Paul Litwinovich

WSHU Chief Engineer, author of Vintage Radio series

Paul caught the radio bug as a child. By age 12, he had taught himself the basics of vacuum tube theory.  He began repairing old, discarded radio sets, the kind that we now call vintage sets.  He loved listening, too, to local programs, DJs who picked their own music, talk shows designed to inform, not shock the listener.  But his favorite listening was to short wave radio, with its magic of music and programming from all around the world.

Hobby led to career.  Paul was a design engineer and engineering manager in the broadcast industry  for 14 years before coming to WSHU in 1990.  He holds an FCC commercial radio license, and an extra class Amateur radio license. And, oh yes, he's still restoring and collecting vintage radio sets, for more than 45 years now, and counting.  

Engineering and Technology History Wiki

In writing articles about vintage radio, I try to alternate between the technological and the people who made the technology possible. Occasionally, I just feature an interesting radio and the story behind it. This month we will take a look at Professor Louis Alan Hazeltine.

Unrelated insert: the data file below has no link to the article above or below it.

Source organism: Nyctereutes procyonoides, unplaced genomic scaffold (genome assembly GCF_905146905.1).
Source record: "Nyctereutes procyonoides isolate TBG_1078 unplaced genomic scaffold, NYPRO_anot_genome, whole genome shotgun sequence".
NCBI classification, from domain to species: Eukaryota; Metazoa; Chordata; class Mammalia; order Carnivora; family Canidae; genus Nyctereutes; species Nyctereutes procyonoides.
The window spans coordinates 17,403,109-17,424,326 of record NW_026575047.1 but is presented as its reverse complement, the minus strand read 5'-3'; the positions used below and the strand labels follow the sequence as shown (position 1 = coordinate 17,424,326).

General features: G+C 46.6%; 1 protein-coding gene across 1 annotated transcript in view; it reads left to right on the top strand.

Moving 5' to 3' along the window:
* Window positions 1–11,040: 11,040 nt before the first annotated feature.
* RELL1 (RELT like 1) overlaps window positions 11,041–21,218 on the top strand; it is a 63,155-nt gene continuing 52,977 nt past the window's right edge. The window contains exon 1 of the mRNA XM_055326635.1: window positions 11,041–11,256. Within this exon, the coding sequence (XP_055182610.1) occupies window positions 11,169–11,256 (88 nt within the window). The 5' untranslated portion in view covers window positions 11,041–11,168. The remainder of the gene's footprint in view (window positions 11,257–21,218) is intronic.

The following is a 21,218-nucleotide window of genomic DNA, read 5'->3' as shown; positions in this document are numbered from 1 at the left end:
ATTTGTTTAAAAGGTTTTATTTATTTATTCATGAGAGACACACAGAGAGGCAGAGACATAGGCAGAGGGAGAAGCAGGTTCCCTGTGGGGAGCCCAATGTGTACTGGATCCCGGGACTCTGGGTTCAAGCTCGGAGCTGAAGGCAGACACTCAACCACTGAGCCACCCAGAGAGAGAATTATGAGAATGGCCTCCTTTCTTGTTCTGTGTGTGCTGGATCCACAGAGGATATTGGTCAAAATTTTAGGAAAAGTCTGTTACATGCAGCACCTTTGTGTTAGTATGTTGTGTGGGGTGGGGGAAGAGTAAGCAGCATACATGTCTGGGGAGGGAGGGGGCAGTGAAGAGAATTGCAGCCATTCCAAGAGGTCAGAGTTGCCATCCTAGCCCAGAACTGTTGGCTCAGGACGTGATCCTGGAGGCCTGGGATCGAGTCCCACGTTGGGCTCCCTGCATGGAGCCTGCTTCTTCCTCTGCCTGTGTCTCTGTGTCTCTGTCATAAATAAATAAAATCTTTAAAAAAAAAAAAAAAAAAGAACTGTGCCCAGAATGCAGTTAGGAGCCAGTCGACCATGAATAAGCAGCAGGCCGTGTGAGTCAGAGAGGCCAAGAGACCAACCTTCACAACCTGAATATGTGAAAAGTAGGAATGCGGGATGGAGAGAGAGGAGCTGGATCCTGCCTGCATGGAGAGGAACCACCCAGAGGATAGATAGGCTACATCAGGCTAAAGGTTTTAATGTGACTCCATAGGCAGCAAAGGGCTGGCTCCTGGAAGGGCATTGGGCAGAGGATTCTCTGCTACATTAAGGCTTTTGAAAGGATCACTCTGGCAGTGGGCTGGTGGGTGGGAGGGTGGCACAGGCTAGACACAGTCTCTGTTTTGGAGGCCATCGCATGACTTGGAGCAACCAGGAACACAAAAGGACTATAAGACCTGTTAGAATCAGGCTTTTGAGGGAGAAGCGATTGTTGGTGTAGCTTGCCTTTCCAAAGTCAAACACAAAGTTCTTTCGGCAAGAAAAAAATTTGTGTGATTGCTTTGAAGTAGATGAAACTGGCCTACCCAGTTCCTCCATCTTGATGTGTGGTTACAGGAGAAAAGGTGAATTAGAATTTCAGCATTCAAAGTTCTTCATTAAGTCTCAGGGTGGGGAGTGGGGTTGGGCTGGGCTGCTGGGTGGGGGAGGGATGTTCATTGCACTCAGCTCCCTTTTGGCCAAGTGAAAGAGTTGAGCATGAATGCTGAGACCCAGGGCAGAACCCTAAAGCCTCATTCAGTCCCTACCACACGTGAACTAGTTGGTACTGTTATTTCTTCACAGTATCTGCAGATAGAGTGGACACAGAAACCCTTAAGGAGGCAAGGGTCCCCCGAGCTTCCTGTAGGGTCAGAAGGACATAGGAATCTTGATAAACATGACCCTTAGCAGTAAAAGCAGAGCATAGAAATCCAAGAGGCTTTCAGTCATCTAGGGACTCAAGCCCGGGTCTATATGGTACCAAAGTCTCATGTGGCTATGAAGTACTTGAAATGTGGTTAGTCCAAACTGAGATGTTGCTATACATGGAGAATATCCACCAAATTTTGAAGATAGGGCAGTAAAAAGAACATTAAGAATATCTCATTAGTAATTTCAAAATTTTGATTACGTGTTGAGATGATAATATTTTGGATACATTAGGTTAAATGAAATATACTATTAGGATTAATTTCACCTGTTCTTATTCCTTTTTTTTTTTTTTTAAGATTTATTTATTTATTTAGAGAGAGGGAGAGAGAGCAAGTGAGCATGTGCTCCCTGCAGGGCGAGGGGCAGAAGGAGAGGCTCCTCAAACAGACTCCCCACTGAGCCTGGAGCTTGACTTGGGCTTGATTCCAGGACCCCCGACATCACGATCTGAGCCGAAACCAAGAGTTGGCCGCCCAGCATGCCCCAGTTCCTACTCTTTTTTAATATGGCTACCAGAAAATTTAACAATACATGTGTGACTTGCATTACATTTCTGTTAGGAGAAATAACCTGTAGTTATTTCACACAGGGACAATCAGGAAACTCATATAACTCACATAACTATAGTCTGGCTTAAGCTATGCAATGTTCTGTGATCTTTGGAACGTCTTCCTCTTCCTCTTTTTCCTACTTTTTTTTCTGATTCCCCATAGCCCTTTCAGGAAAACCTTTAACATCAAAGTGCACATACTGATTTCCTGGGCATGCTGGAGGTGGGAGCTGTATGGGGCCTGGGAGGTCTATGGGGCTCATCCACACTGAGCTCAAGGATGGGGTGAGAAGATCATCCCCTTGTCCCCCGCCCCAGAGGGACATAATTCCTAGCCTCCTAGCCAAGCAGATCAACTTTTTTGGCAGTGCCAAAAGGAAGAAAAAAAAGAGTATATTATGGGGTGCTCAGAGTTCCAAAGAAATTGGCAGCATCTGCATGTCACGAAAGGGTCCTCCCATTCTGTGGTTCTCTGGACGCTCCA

Nowadays we take for granted the ability to just turn on our car radio when we want news, music, or entertainment while traveling about. Such convenience was not always the case.

The Farm Radio

Jun 30, 2015

In this day and age, we often hear of various programs, either sponsored or encouraged by the U.S. Government, or initiatives taken by private industry to bring internet service to rural and remote parts of the country. The emphasis is on the importance of making internet access available to all Americans.

Posted to Pinterest, contributor unknown.

With all of the publicity given to RadioShack, its bankruptcy, and possible reorganization in the past few months, I decided that it was only fitting to take a look at the electronic retailer’s long and interesting history.

From The Mailbag

May 19, 2015
Gary of Rockaway, N.J. Used with permission.

I received many comments about last month’s Trans-oceanic article, mostly about the fond memories from past owners of the radios, and a few questions about them as well. In addition, Gary of Rockaway, N.J., shared this picture of his Clearfield glass dealer’s display radio and a short story of how he obtained it.

Gary writes: